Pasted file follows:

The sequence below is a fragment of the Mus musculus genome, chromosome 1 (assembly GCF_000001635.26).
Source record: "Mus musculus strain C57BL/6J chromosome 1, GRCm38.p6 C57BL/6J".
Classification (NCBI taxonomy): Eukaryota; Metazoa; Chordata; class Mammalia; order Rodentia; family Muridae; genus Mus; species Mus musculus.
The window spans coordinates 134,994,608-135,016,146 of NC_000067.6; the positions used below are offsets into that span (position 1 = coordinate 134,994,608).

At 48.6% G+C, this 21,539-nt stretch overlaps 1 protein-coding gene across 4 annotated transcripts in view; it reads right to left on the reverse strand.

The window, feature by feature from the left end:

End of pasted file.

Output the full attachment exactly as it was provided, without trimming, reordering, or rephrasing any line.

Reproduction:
The sequence below is a fragment of the Mus musculus genome, chromosome 1 (assembly GCF_000001635.26).
Source record: "Mus musculus strain C57BL/6J chromosome 1, GRCm38.p6 C57BL/6J".
Classification (NCBI taxonomy): Eukaryota; Metazoa; Chordata; class Mammalia; order Rodentia; family Muridae; genus Mus; species Mus musculus.
The window spans coordinates 134,994,608-135,016,146 of NC_000067.6; the positions used below are offsets into that span (position 1 = coordinate 134,994,608).

At 48.6% G+C, this 21,539-nt stretch overlaps 1 protein-coding gene across 4 annotated transcripts in view; it reads right to left on the reverse strand.

The window, feature by feature from the left end: